Elusive paper

Our daily “Press” is often delivered right outside our front door.  Sometimes we have to look further, but it can usually be quickly found, in the garden, or outside on the footpath.  In recent months it’s been packed flat inside a plastic bag, and often secured with a rubber band to make it easier for throwing.  This morning there was no sign of it at all.  I waited until 8.30am, then went to the dairy to buy a copy.  On my way home I noticed a mysterious white thing sitting on the roof, wedged into the spouting.

“Press” hidden above spouting

Sure enough, it proved to be our elusive paper.  With the help of a backscratcher I managed to pull it down, so today we have a copy each, and I can have a go at the quick crossword as well as the cryptic.

“The Press was not so far away
we have an extra one today.”



Strange Skater

The young man had difficulty getting on the bus and appeared to have a disability.  At first I thought he was wearing a supportive moon boot, then I realised he had inline skates on his feet.  He lurched into the front seat (luckily it was empty) and sat there, listening to headphones.

Getting off the bus wasn’t easy either.  Eventually he threw the plastic water bottle he was carrying onto the grass, used both hands to hold the rails, and managed to reach the footpath.  I wondered why on earth he needed to wear his skates for a bus trip?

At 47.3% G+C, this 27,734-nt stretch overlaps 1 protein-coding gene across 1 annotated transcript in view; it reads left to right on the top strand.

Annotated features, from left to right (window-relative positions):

“Was it because he had no shoes
or did he fear the skates to lose?”


Email Transition Part Two

My email contact list was carefully purged ready for The Move.  I managed to import the remaining 252 from MS Outlook to Gmail.   Some of their addresses have come through with the country as U.S.A., even though I have New Zealand as my home country.  However some of them have New Zealand, so it’s not consistent.  I have six e-mail groups which all need to be set up separately.  I set the first one up through Google Groups and found I had to keep clicking a window to say I’m not a robot.  A friend later told me an easier way to do an email group (why didn’t this show when I googled how to set up an email group?).

Gmail allows for only one signature, which is a pain as I regularly use two.  One is for personal and celebrant emails, and the other for my voluntary work.  I found that I could set up the alternative signature through Canned Responses in Google Labs.  I’ve worked out how to make my reply appear above the original message, but my signature stays at the bottom of the “thread” which is not what I want.

When I used MS Outlook for my email I got those wavy red lines that tell you when you’ve made a typo.  This doesn’t happen with Gmail, presumably because it’s not part of Office, but I gather there is a spell checker.  You can’t have recurring tasks in a Google task list which is a pain, but I like that the tasks show on the same screen as your inbox.

I told Vodafone to switch my e-mail over at 3.36pm on Wednesday, and it happened on Friday evening.  I’m still learning lots, which I guess is good for my mental well-being.

The election is over bar the counting.  I shall soon settle down to watch the results.  If the Greens reach at least 5% I shall celebrate with a liqueur.

“My email has been forced to move